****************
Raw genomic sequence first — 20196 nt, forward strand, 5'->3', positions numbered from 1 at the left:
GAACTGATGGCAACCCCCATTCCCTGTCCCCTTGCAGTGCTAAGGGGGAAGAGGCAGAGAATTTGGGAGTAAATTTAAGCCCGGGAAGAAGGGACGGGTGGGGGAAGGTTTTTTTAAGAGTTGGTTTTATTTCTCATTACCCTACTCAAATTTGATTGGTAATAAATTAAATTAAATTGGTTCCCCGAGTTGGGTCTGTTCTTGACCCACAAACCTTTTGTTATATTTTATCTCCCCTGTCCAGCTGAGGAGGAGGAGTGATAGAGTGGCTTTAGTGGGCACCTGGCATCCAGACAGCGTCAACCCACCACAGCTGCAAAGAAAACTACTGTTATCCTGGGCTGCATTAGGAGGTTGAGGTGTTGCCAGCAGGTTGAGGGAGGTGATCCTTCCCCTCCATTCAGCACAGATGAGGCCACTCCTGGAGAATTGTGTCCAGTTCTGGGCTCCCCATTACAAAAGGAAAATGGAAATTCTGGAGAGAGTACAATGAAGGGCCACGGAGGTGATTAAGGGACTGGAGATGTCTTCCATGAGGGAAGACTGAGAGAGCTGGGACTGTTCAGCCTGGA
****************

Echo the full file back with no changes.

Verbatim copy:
Raw genomic sequence first — 20196 nt, forward strand, 5'->3', positions numbered from 1 at the left:
GAACTGATGGCAACCCCCATTCCCTGTCCCCTTGCAGTGCTAAGGGGGAAGAGGCAGAGAATTTGGGAGTAAATTTAAGCCCGGGAAGAAGGGACGGGTGGGGGAAGGTTTTTTTAAGAGTTGGTTTTATTTCTCATTACCCTACTCAAATTTGATTGGTAATAAATTAAATTAAATTGGTTCCCCGAGTTGGGTCTGTTCTTGACCCACAAACCTTTTGTTATATTTTATCTCCCCTGTCCAGCTGAGGAGGAGGAGTGATAGAGTGGCTTTAGTGGGCACCTGGCATCCAGACAGCGTCAACCCACCACAGCTGCAAAGAAAACTACTGTTATCCTGGGCTGCATTAGGAGGTTGAGGTGTTGCCAGCAGGTTGAGGGAGGTGATCCTTCCCCTCCATTCAGCACAGATGAGGCCACTCCTGGAGAATTGTGTCCAGTTCTGGGCTCCCCATTACAAAAGGAAAATGGAAATTCTGGAGAGAGTACAATGAAGGGCCACGGAGGTGATTAAGGGACTGGAGATGTCTTCCATGAGGGAAGACTGAGAGAGCTGGGACTGTTCAGCCTGGA